One of the articles within the Encyclopedia was the entry on “Slave Trade”. One of the most powerful aspects of this entire work was that it was written so it can be understood by anyone. The authors made it to where the entries could easily relate with the everyday person within that time period by deducing what the typical person would think about a specific topic and then further expand the idea. For example, in the “Slave Trade” entry, it was mentioned that the majority of the people believed slaves were to be treated like property and that they did not have any rights or freedom. It was then quickly corrected when the entry stated, “the Negroes did not become slaves by any right of war; nor did they voluntarily sacrifice themselves to slavery” even if one were to try to purchase them with money or written documents. Each entry in the Encyclopedia, such as this one, played a significant role in the journey towards the Enlightenment because without it, nobody would even consider that perhaps it was wrong to claim one’s freedom since the church and state had always told them it was the proper way of living life.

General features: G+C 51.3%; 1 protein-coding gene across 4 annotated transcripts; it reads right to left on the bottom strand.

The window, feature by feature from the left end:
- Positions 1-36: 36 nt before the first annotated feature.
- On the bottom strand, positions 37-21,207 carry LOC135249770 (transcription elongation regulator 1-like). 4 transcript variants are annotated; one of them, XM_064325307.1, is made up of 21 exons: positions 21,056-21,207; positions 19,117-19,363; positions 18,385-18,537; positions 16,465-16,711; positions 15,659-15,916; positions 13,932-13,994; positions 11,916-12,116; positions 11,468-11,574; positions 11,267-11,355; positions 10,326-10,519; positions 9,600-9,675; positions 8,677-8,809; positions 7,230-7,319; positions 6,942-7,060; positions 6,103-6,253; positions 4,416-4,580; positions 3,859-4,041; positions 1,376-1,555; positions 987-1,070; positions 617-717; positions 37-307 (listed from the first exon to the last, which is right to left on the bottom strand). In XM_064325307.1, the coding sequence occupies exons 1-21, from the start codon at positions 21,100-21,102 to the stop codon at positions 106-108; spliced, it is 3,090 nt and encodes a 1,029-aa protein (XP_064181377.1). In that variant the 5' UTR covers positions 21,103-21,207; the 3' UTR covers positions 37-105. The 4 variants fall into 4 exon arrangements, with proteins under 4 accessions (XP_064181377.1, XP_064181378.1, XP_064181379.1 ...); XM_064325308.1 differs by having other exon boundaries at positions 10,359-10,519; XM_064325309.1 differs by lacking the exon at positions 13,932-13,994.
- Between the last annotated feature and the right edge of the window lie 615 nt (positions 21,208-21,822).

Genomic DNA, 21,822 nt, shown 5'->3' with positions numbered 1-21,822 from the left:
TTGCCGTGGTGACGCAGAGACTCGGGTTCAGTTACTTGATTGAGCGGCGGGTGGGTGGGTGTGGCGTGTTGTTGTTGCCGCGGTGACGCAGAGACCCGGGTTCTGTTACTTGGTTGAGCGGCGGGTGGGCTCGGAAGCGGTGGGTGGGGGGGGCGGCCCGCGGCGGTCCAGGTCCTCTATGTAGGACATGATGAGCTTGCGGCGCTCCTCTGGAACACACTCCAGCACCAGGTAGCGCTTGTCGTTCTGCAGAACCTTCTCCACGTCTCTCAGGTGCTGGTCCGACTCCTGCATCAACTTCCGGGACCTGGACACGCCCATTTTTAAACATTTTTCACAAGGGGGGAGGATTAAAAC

In Robinson Crusoe, Daniel Defoe created a narrative in which it highlighted many literary elements that correlated to the early transitioning towards Enlightenment. Throughout the story, Crusoe makes a number of poor decisions he thought God was punishing him by throwing him into an equal amount of bad experiences. It gave the impression that depending on one’s actions, one will be rewarded or have to repent accordingly. Somewhat contradicting to Crusoe’s strong belief in his faith, he also had a sense of wanting to be Enlightened as well, possibly due to his exposure to independence (apart from the Church and State) while on his adventures. He was extremely self-aware with a purpose of learning all he could to gain the knowledge to live in a civilized manner by writing journals to evaluate himself. And even though Crusoe was a man of faith, he still focused on the reality of the world rather than the aesthetics. It was as if this book was solely created to give an example to strong Christian believers that there is a way to be Enlightened while still living under God. It was proven in the narrative that if one were to stray away from what is right during the search for Enlightenment, God would still forgive you, just as he did for Robinson Crusoe.